I’ve been thinking for some time of waxing pigment prints done on the Epson 9800 and the middle of February seemed to get around to it. There are various reasons why one should wish to wax a print – the most obvious being protection against scratches and pollution. However, there are aesthetic considerations as well. Wax adds gloss and a certain ‘rustic’ look if applied in a slightly haphazard manner.I started with prints on Hahnemuhle Torchon and William Turner.I tend to use the latter paper more often now as the Torchon is so heavy it’s difficult to roll without crumpling and send through the post. First I sprayed the prints with Hahnemuhle’s own spray which is anti UV, then I applied the undiluted floor wax containing natural bee’s wax; it’s a pale yellow colour. The alternative is to use pure bee’s wax diluted in painter’s turpentine but this is much more laborious and is also darker. On that score a slightly lighter print than normal is recommended. I use a soft wool duster in a circling motion. The more you polish while the wax is wet the easier it will be to to get a smooth finish when it’s dry. I usually start by putting wax fairly evenly over the whole print then leave it 6 -8 hours to dry and crystallise. Polish with a mechanical polisher if you have one. Then I work on small areas at a time, the wax disolves the older wax and you can see that it starts to resemble black ice. Leave it to dry for an hour or so before buffing with a soft duster. Using a hairdyer I find helps to add gloss to matt areas. Set it on warm and it dissolves the wax and takes out any harsh looking whirls. Polish afterwards in the usual way.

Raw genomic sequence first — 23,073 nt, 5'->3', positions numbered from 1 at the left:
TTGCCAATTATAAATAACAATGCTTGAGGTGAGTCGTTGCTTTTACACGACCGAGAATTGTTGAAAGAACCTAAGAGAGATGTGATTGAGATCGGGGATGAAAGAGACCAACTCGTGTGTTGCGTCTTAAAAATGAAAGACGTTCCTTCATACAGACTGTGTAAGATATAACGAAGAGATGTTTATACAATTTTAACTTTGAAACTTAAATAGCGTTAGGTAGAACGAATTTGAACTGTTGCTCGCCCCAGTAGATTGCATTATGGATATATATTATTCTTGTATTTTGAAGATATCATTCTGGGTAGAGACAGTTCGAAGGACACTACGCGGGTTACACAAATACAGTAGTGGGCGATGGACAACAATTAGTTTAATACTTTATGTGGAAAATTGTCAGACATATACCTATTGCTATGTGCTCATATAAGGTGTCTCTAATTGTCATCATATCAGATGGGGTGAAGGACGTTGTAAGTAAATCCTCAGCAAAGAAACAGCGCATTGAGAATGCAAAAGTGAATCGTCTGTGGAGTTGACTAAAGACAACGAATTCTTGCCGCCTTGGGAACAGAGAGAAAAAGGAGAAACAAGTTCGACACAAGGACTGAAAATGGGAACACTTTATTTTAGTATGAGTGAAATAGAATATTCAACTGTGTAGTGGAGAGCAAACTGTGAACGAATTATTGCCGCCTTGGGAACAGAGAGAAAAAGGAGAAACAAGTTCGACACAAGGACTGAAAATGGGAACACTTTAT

An alternative to bee’s wax is colourless Renaissance wax. This is the real conservator’s medium developed by the British Museum for their priceless artefacts. It doesn’t discolour or oxidise, but it costs a lot more: €15/ £13/ $30 (200ml). I make very big prints and frankly that would be beyond my budget. You can order it from Amazon.
The real bore about waxing is the buffing afterwards. For that I turned to my wife – not because she’s got more stamina than me, but she used to have her own restoration business and thankfully still has the electric sanding machine – what a difference that makes on a 100x 50cm print! Don’t forget to tape the print down.
After polishing I apply another layer, the more layers, the deeper the gloss. After the second overall layer I start to put extra wax sometimes using a brush on particular areas of the print both to add gloss in those parts, but also to add a certain relief on branches, rocks etc. It feels like a painting when you touch the surface.
How long does it take? Well it can literally take days as you have to let the wax dry each time but I would say that it definitely adds an indefinably arty look and feel to the print as well as quality and permanence. On a big print it can look a bit patchy and therefore I recommend using prints in which the subject will benefit from this lightly rough and ready technique.
Up until John Constable’s time landscape painting was heavily influenced by Claude Lorraine. Painters and even grand tourists went into the field with a mirror device called the Claude Glass that enabled them to see the landscape in brown ‘Claude’ tones. Constable reacted forcibly against this fashion and as his friend C.R. Leslie wrote “Sir George (Beaumont) recommended the colour of an old Cremona fiddle for the prevailing tone of everything, and this Constable answered by laying an old fiddle on the green lawn before the house.” The English landscape was patently not the colour of a fiddle.
I tried wax on a black and white print but personally I feel it works better with colour or with sepia as I’ve shown here above. In fact the sepia print looks like polished mahogany ……………or even an old violin – Constable I feel would not have approved.
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